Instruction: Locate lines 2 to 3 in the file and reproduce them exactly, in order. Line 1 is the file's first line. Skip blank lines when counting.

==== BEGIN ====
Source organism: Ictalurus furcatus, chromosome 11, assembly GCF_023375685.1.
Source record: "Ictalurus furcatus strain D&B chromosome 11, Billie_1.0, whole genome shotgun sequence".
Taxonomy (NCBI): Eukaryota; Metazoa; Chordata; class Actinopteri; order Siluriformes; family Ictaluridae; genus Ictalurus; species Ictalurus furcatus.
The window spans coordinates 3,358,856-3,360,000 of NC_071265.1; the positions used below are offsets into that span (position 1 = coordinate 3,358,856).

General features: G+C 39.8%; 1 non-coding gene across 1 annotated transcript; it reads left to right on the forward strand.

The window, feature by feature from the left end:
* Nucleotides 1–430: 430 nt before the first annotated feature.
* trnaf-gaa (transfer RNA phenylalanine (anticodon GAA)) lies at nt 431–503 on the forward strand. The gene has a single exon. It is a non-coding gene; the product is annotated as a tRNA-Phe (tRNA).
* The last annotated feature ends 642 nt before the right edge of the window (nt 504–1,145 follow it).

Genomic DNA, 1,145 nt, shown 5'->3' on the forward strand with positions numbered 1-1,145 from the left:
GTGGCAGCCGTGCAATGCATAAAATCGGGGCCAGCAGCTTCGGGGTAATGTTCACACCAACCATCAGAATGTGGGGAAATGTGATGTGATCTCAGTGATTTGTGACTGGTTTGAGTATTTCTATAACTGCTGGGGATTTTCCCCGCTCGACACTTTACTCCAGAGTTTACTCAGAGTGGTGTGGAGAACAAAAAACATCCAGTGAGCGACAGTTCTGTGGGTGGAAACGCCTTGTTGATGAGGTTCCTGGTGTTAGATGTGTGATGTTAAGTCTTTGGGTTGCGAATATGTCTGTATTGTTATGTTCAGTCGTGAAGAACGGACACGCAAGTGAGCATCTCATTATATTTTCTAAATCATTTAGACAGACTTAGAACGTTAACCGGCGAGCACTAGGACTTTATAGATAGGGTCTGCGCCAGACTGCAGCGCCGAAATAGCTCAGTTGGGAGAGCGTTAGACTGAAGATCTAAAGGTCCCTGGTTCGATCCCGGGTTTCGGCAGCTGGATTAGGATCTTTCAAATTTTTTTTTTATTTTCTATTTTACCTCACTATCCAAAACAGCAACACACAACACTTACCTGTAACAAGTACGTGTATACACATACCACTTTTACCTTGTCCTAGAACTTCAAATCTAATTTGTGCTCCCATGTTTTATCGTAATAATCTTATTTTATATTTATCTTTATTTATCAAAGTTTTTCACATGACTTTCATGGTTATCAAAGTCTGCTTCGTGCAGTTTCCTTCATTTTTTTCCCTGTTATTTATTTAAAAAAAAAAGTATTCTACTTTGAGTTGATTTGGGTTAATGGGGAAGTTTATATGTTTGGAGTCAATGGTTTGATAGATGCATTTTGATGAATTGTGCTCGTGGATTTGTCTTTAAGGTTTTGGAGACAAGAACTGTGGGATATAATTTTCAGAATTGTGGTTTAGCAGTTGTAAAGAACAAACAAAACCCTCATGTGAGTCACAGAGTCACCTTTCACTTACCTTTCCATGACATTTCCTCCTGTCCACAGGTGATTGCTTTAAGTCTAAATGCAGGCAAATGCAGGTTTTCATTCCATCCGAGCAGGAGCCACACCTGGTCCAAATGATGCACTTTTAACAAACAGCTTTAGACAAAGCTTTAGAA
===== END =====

Source record: "Ictalurus furcatus strain D&B chromosome 11, Billie_1.0, whole genome shotgun sequence".
Taxonomy (NCBI): Eukaryota; Metazoa; Chordata; class Actinopteri; order Siluriformes; family Ictaluridae; genus Ictalurus; species Ictalurus furcatus.